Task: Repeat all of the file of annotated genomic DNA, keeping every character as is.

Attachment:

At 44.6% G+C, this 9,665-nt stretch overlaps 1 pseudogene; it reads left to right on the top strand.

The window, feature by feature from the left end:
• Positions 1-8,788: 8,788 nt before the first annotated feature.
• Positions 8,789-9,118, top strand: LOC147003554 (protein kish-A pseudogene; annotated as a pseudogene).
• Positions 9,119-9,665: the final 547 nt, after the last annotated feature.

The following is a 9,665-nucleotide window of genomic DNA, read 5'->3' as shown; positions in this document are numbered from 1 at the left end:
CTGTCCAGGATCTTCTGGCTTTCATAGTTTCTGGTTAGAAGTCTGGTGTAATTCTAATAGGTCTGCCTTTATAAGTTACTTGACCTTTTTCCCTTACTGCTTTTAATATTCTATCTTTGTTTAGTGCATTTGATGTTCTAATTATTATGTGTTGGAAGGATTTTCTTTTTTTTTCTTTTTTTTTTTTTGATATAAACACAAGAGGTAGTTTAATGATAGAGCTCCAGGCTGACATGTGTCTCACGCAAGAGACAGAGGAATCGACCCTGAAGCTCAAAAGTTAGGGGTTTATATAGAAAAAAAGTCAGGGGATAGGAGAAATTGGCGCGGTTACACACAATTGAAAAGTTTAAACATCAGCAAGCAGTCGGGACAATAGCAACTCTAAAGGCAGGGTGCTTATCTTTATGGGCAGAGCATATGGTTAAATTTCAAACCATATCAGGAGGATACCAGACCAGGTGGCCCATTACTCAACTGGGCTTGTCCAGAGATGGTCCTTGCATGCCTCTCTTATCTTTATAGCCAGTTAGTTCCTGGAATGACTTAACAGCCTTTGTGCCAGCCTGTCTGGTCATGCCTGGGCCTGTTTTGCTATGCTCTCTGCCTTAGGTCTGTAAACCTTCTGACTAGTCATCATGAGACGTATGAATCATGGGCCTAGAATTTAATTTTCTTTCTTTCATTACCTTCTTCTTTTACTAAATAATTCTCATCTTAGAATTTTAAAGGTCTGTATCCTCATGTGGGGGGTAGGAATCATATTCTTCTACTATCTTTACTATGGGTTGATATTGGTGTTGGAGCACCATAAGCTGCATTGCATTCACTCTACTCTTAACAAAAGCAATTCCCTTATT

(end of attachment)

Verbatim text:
At 44.6% G+C, this 9,665-nt stretch overlaps 1 pseudogene; it reads left to right on the top strand.

The window, feature by feature from the left end:
• Positions 1-8,788: 8,788 nt before the first annotated feature.
• Positions 8,789-9,118, top strand: LOC147003554 (protein kish-A pseudogene; annotated as a pseudogene).
• Positions 9,119-9,665: the final 547 nt, after the last annotated feature.

The following is a 9,665-nucleotide window of genomic DNA, read 5'->3' as shown; positions in this document are numbered from 1 at the left end:
CTGTCCAGGATCTTCTGGCTTTCATAGTTTCTGGTTAGAAGTCTGGTGTAATTCTAATAGGTCTGCCTTTATAAGTTACTTGACCTTTTTCCCTTACTGCTTTTAATATTCTATCTTTGTTTAGTGCATTTGATGTTCTAATTATTATGTGTTGGAAGGATTTTCTTTTTTTTTCTTTTTTTTTTTTTGATATAAACACAAGAGGTAGTTTAATGATAGAGCTCCAGGCTGACATGTGTCTCACGCAAGAGACAGAGGAATCGACCCTGAAGCTCAAAAGTTAGGGGTTTATATAGAAAAAAAGTCAGGGGATAGGAGAAATTGGCGCGGTTACACACAATTGAAAAGTTTAAACATCAGCAAGCAGTCGGGACAATAGCAACTCTAAAGGCAGGGTGCTTATCTTTATGGGCAGAGCATATGGTTAAATTTCAAACCATATCAGGAGGATACCAGACCAGGTGGCCCATTACTCAACTGGGCTTGTCCAGAGATGGTCCTTGCATGCCTCTCTTATCTTTATAGCCAGTTAGTTCCTGGAATGACTTAACAGCCTTTGTGCCAGCCTGTCTGGTCATGCCTGGGCCTGTTTTGCTATGCTCTCTGCCTTAGGTCTGTAAACCTTCTGACTAGTCATCATGAGACGTATGAATCATGGGCCTAGAATTTAATTTTCTTTCTTTCATTACCTTCTTCTTTTACTAAATAATTCTCATCTTAGAATTTTAAAGGTCTGTATCCTCATGTGGGGGGTAGGAATCATATTCTTCTACTATCTTTACTATGGGTTGATATTGGTGTTGGAGCACCATAAGCTGCATTGCATTCACTCTACTCTTAACAAAAGCAATTCCCTTATT